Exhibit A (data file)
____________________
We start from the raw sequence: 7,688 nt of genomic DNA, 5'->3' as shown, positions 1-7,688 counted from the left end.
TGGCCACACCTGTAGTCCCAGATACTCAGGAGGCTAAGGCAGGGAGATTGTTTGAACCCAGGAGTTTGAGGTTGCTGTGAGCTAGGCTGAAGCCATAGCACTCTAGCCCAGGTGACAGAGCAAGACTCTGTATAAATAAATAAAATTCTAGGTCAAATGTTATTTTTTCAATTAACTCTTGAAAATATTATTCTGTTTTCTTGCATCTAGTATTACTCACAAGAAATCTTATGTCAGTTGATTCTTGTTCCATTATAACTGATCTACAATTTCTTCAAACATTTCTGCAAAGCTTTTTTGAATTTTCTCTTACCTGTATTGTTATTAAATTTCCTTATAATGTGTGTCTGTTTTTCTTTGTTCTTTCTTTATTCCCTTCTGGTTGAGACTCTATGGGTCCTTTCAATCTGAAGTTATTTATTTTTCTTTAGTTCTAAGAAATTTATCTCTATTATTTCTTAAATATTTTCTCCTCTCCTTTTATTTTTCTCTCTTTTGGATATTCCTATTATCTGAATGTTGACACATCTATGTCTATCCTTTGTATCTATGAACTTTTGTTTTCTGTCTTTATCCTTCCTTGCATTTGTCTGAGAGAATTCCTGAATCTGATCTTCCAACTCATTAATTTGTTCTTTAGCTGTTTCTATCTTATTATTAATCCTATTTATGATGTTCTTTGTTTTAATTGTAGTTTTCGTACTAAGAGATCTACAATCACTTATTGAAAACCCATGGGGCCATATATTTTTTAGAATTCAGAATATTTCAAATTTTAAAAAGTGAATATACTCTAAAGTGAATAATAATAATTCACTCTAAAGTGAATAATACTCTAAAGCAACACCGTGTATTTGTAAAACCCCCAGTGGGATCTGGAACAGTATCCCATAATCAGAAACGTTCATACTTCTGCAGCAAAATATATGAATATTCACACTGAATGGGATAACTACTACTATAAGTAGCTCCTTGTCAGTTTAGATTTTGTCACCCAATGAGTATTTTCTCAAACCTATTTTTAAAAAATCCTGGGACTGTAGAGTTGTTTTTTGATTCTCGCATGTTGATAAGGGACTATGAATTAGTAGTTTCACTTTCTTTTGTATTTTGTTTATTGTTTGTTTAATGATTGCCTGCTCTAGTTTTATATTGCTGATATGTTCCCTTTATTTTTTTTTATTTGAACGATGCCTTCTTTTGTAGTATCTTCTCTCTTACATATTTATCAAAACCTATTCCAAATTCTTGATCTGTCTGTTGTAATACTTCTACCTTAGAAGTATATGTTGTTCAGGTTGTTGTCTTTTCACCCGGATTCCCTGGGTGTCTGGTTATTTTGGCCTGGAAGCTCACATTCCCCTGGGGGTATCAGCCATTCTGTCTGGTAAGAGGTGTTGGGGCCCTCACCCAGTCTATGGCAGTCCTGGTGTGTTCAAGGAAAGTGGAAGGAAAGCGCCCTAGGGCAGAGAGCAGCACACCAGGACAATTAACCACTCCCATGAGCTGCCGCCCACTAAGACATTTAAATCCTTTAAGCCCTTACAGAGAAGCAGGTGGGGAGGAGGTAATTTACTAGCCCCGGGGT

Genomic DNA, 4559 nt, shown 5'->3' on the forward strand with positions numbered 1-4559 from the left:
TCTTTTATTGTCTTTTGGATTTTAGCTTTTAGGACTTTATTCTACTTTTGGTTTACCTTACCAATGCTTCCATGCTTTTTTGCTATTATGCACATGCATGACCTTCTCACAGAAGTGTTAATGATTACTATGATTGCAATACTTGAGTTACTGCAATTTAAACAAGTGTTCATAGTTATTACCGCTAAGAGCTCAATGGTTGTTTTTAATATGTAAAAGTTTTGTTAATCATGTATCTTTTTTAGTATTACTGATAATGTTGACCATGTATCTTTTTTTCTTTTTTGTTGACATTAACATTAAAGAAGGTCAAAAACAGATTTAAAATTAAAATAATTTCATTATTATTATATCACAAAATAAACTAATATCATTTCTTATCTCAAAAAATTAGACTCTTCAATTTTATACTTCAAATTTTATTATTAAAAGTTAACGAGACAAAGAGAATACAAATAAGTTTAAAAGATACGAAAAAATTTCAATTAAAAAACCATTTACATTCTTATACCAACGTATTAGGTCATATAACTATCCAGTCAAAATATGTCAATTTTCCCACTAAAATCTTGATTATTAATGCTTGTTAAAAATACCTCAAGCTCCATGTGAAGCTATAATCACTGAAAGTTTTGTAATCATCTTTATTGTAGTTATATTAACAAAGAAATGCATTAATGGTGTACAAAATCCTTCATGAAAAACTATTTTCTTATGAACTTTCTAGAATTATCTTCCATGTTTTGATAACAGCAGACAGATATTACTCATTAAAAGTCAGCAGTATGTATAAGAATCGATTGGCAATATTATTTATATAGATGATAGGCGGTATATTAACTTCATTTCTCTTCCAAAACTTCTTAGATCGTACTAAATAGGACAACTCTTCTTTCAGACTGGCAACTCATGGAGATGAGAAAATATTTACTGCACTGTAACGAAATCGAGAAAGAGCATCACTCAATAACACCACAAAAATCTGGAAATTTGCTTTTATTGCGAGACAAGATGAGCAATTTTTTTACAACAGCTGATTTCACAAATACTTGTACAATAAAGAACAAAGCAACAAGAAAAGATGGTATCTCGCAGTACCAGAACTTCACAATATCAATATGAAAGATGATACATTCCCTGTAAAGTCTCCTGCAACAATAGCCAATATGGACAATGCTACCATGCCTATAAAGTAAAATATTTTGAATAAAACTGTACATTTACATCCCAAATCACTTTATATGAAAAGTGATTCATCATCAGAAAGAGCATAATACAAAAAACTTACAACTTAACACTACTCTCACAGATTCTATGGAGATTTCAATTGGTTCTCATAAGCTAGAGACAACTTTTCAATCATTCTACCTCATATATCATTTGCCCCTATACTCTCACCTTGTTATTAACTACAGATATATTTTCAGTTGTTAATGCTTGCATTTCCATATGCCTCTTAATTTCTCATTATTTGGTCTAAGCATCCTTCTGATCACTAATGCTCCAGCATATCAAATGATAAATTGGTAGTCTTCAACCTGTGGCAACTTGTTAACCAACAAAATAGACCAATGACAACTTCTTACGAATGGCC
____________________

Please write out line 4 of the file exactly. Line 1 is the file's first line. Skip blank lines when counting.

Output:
TCTTTTATTGTCTTTTGGATTTTAGCTTTTAGGACTTTATTCTACTTTTGGTTTACCTTACCAATGCTTCCATGCTTTTTTGCTATTATGCACATGCATGACCTTCTCACAGAAGTGTTAATGATTACTATGATTGCAATACTTGAGTTACTGCAATTTAAACAAGTGTTCATAGTTATTACCGCTAAGAGCTCAATGGTTGTTTTTAATATGTAAAAGTTTTGTTAATCATGTATCTTTTTTAGTATTACTGATAATGTTGACCATGTATCTTTTTTTCTTTTTTGTTGACATTAACATTAAAGAAGGTCAAAAACAGATTTAAAATTAAAATAATTTCATTATTATTATATCACAAAATAAACTAATATCATTTCTTATCTCAAAAAATTAGACTCTTCAATTTTATACTTCAAATTTTATTATTAAAAGTTAACGAGACAAAGAGAATACAAATAAGTTTAAAAGATACGAAAAAATTTCAATTAAAAAACCATTTACATTCTTATACCAACGTATTAGGTCATATAACTATCCAGTCAAAATATGTCAATTTTCCCACTAAAATCTTGATTATTAATGCTTGTTAAAAATACCTCAAGCTCCATGTGAAGCTATAATCACTGAAAGTTTTGTAATCATCTTTATTGTAGTTATATTAACAAAGAAATGCATTAATGGTGTACAAAATCCTTCATGAAAAACTATTTTCTTATGAACTTTCTAGAATTATCTTCCATGTTTTGATAACAGCAGACAGATATTACTCATTAAAAGTCAGCAGTATGTATAAGAATCGATTGGCAATATTATTTATATAGATGATAGGCGGTATATTAACTTCATTTCTCTTCCAAAACTTCTTAGATCGTACTAAATAGGACAACTCTTCTTTCAGACTGGCAACTCATGGAGATGAGAAAATATTTACTGCACTGTAACGAAATCGAGAAAGAGCATCACTCAATAACACCACAAAAATCTGGAAATTTGCTTTTATTGCGAGACAAGATGAGCAATTTTTTTACAACAGCTGATTTCACAAATACTTGTACAATAAAGAACAAAGCAACAAGAAAAGATGGTATCTCGCAGTACCAGAACTTCACAATATCAATATGAAAGATGATACATTCCCTGTAAAGTCTCCTGCAACAATAGCCAATATGGACAATGCTACCATGCCTATAAAGTAAAATATTTTGAATAAAACTGTACATTTACATCCCAAATCACTTTATATGAAAAGTGATTCATCATCAGAAAGAGCATAATACAAAAAACTTACAACTTAACACTACTCTCACAGATTCTATGGAGATTTCAATTGGTTCTCATAAGCTAGAGACAACTTTTCAATCATTCTACCTCATATATCATTTGCCCCTATACTCTCACCTTGTTATTAACTACAGATATATTTTCAGTTGTTAATGCTTGCATTTCCATATGCCTCTTAATTTCTCATTATTTGGTCTAAGCATCCTTCTGATCACTAATGCTCCAGCATATCAAATGATAAATTGGTAGTCTTCAACCTGTGGCAACTTGTTAACCAACAAAATAGACCAATGACAACTTCTTACGAATGGCC